I didn’t want to stop learning. I became a flip chart and journal queen for a year and wrote down every insight and idea that I had.
When you discover your passion, everything else seems to fall into place. It sparks a desire to learn and keep on learning, but it also makes you question what you’re finding, too. I found myself asking “But why…?” or “If we just changed this…?”
Innovation springs out of questioning the status quo, and I certainly did that. I questioned myself and I questioned my mentors and experts in the field. The more I asked, the more questions I realised I had. It’s as though my thinking processes were accelerated by the learning.
I had so many ideas that it was inevitable that I wanted to act on them, and that’s when my leadership blog morphed into a business. I knew that I had the ability to use all this information to change lives – I had a career record to prove it. Still, it’s a very different proposition to go out on your own and start the business of your dreams.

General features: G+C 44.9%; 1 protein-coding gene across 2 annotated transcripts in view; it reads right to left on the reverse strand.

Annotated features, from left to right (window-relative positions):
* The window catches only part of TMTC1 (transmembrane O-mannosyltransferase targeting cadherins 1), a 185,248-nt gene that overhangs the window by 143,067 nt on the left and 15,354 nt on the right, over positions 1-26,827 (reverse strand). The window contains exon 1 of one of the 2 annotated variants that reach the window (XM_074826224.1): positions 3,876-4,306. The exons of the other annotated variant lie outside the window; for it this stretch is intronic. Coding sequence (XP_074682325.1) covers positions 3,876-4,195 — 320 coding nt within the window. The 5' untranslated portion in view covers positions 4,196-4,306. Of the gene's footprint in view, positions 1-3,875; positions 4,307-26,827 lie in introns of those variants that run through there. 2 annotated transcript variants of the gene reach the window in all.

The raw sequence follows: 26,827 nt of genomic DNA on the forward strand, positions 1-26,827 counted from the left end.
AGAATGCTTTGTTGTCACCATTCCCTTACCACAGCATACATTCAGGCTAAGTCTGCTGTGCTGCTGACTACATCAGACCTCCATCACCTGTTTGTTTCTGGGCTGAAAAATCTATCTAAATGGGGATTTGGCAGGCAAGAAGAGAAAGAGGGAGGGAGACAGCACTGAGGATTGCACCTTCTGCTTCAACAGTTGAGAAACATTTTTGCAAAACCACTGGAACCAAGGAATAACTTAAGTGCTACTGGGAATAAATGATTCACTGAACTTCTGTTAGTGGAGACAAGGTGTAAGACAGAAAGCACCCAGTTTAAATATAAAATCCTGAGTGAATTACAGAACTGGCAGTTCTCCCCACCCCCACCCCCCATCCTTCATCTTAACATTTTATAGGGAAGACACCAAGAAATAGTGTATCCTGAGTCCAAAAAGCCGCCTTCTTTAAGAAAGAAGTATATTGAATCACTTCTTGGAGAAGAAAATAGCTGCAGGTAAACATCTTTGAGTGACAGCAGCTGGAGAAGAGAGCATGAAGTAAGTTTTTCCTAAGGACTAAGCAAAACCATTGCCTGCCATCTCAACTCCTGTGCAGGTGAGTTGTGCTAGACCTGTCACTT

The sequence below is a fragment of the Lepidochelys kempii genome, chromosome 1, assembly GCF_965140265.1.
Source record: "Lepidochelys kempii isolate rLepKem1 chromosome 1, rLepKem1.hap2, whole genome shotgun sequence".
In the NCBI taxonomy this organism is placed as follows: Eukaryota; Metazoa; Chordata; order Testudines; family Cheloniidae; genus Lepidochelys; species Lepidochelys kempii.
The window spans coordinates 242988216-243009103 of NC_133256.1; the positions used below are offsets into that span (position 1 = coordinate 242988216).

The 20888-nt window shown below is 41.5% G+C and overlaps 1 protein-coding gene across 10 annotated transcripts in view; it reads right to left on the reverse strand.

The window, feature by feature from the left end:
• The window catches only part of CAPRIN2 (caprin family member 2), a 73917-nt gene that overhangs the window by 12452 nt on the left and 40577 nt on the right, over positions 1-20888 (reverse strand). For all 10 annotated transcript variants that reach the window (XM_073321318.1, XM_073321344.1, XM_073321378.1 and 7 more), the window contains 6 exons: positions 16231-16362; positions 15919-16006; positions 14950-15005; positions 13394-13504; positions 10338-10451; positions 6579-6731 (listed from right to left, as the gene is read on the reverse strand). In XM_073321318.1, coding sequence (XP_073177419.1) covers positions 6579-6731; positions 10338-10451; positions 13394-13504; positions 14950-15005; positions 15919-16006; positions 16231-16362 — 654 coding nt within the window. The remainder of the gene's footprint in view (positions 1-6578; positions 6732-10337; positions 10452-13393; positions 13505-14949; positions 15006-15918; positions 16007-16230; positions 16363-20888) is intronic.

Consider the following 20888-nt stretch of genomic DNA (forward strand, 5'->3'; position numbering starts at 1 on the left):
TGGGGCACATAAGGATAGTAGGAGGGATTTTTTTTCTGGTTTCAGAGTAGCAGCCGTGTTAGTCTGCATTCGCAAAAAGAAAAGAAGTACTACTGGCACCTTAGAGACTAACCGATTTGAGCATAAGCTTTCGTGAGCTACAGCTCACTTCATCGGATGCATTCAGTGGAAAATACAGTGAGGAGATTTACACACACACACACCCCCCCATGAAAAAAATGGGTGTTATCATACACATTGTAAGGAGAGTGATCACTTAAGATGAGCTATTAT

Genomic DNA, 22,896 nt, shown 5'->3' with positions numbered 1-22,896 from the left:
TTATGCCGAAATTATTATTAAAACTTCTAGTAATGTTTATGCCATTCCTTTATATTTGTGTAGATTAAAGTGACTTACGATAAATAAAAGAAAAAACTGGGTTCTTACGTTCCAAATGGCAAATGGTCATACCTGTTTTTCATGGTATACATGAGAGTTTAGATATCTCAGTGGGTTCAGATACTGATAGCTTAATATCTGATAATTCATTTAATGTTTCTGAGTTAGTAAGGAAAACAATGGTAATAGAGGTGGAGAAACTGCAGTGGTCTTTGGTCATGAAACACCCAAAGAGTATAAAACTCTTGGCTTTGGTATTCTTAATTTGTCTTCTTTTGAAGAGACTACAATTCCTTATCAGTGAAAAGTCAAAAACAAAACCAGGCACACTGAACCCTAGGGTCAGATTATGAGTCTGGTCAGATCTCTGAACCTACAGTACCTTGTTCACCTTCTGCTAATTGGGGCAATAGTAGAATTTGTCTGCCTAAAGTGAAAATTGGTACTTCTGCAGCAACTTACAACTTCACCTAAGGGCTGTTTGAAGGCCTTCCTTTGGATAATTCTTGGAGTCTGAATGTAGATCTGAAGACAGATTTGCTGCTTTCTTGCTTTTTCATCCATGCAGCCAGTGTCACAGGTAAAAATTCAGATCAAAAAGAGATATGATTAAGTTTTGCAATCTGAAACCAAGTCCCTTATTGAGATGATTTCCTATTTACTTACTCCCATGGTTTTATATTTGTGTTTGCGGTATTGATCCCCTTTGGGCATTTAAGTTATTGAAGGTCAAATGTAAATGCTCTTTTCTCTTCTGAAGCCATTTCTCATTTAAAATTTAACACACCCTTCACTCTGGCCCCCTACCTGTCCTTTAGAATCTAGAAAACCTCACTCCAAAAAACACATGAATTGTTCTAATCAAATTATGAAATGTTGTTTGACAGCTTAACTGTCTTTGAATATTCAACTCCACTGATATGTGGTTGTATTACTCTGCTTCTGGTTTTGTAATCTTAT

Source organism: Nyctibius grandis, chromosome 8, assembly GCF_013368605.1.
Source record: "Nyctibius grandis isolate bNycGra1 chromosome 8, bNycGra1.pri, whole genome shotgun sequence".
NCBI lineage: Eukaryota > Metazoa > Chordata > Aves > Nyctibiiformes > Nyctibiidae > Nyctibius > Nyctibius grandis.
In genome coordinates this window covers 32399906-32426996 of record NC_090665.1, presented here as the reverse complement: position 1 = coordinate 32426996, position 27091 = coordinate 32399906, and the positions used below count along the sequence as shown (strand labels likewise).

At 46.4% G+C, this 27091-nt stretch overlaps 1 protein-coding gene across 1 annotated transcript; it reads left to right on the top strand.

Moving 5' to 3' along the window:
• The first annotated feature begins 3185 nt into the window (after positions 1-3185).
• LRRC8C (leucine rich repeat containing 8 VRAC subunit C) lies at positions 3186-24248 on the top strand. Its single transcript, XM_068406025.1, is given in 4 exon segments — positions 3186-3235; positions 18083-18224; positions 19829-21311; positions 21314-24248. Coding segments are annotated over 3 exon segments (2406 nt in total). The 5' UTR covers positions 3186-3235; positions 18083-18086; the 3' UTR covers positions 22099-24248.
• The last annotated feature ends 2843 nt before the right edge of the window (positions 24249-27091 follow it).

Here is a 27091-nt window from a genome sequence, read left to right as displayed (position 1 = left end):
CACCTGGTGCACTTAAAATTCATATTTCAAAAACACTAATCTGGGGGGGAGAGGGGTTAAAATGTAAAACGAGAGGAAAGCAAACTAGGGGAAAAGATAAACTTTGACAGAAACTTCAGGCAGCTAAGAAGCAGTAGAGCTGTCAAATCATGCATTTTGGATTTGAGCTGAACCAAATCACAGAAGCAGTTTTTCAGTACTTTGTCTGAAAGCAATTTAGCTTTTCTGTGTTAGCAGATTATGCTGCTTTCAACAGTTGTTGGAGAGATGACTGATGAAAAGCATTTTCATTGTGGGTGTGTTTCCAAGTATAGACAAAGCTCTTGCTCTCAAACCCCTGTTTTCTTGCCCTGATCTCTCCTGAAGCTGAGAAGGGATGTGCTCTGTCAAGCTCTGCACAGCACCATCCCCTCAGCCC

Sometimes you just have to believe you can fly. I had my daughter to inspire me, and some wonderful friends and mentors who kept telling me that I could do it. One day I simply chose to believe them. If they believed in me, who was I to say they were wrong?
Today I am CEO of my own business and every day I am making a difference, creating great leaders, teams and organisations, and empowering women to believe in themselves and take the lead. I might be an unlikely entrepreneur, but it turns out that I’m a good one.
I know that LeadershipHQ will keep evolving and growing because I’m still asking those “what if..?” questions. That’s something I will do until the day I die, and I’ll be happy doing it. After all, that’s where all the new ideas are found, and there’s nothing I like more than a great idea.